From Edgar-nominated author Lyndsay Faye comes the next book in what Gillian Flynn calls, "a brilliant new mystery series."
Six months after the formation of the NYPD, its most reluctant and talented officer, Timothy Wilde, thinks himself well versed in his city's dark practices - until he learns of the gruesome underworld of lies and corruption ruled by the "blackbirders," who snatch free Northerners of color from their homes, masquerade them as slaves, and sell them South to toil as plantation property.
The abolitionist Timothy is horrified by these traders in human flesh. But in 1846, slave catching isn't just legal - it's law enforcement.
When the beautiful and terrified Lucy Adams staggers into Timothy's office to report a robbery and is asked what was stolen, her reply is, "My family." Their search for her mixed-race sister and son will plunge Timothy and his feral brother, Valentine, into a world where police are complicit and politics savage, and corpses appear in the most shocking of places. Timothy finds himself caught between power and principles, desperate to protect his only brother and to unravel the puzzle before all he cares for is lost.
©2013 Lyndsay Faye (P)2013 Penguin Audio
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Seven for a Secret picks up six months after Gods of Gotham, continuing the story of young Timothy Wilde, the sole detective of the "copper stars," the newly-formed New York City Police. Many of the social concerns and gritty realities of New York City first addressed in Gods of Gotham get deeper exploration here, including the graft and corruption behind Tammany Hall, the ethnic tensions surrounding the Irish question, the helplessness of children in a city run by and for adults, and the tenuous nature of the fledgling police force, threatened from without and within by politics and petty hatreds.
At the heart of this novel is the omnipresent threat of "blackbirders," who specialized in kidnapping blacks, whether free citizens or runaway slaves, and sending them to a life of enslavement in the South. When a young biracial woman rushes into Wilde's office and explains that her family has been stolen, the search and the mystery begins.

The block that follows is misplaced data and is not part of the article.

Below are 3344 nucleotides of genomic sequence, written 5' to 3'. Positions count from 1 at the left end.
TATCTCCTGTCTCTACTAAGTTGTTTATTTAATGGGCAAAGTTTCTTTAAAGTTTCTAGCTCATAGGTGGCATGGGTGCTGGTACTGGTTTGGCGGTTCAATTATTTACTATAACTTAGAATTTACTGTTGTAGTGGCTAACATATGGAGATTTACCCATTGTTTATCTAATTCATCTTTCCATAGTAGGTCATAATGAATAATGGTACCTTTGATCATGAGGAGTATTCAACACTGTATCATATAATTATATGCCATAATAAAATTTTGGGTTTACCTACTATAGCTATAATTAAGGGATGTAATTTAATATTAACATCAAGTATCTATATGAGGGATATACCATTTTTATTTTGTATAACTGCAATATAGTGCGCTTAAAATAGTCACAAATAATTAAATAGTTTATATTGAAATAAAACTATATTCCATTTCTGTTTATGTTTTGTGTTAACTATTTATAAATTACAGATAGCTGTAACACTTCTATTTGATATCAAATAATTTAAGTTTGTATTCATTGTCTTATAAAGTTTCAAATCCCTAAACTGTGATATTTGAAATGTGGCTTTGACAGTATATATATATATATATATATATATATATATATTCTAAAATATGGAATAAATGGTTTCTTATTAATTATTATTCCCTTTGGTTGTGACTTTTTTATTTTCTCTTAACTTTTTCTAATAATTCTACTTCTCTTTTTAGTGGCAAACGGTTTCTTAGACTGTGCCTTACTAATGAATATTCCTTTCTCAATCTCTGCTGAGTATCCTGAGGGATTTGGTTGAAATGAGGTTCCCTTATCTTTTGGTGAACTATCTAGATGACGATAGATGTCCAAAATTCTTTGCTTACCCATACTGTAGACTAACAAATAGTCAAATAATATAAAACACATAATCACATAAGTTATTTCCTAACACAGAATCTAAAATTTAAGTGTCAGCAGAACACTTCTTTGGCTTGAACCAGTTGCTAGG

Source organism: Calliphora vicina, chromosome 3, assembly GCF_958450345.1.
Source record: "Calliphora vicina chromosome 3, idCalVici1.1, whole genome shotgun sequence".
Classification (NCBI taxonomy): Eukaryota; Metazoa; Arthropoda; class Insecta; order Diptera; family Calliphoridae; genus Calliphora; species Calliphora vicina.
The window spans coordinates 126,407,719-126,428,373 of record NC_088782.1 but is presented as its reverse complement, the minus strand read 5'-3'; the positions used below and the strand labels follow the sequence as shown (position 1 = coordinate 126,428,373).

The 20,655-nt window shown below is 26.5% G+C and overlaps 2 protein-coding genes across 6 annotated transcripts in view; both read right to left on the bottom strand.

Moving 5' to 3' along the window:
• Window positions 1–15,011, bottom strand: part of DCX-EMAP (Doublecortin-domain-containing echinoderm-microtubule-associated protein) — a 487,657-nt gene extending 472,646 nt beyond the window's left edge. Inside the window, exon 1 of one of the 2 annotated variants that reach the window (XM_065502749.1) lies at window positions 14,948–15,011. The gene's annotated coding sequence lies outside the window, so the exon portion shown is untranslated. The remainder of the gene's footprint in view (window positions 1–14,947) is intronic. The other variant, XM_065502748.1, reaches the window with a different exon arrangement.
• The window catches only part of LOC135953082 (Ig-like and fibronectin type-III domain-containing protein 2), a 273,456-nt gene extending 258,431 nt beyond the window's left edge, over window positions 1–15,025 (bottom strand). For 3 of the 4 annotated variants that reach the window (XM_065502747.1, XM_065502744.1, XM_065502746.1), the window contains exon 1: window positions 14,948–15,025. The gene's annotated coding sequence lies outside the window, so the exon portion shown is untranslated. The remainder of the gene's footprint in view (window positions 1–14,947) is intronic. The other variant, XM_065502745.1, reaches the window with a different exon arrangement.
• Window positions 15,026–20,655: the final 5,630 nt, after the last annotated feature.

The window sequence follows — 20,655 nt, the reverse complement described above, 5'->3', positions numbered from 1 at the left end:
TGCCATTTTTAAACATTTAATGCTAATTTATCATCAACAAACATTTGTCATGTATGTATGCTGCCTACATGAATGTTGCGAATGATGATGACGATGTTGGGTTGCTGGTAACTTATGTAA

Just as The Gods of Gotham turned the spotlight on the anti-Irish and anti-Catholic prejudices of the time, Seven for a Secret considers the constant threat that the institution of slavery posed to black Americans, including those in so-called "free" states, and the bigotry built into the U.S. and New York systems. Lyndsay Faye opens every chapter with a poignant and telling quotation from the period that drives her message home.
The recurring characters such as Wilde's "party boss" brother Valentine, landlady Mrs. Boehm, and friend Julius get further development ("Gentle Jim" nearly stole the show), and the new characters are deeply compelling. New York City itself remains the central figure in the story, and Faye's well-researched and piercing gaze lays it open for the reader.
Steven Boyer's able narration lets the prose shine through.
I'm giving this four stars rather than five, because Timothy Wilde's character rang less true for me in this book than in the first. He seems to have forgotten much of his street savvy, and he repeatedly comes across as far too naive for a man who grew up with only a brother for a parent and then tended bar for years. His confusion and bewilderment serves the reader well -- surely this isn't how things are done? oh, so it is -- but it seems odd in the man who was so capable (if in over his head) in the first novel and so at home in his city.
That's not to say I didn't enjoy this novel, because I did, quite thoroughly. I'll be waiting for the next book in this series with anticipation.
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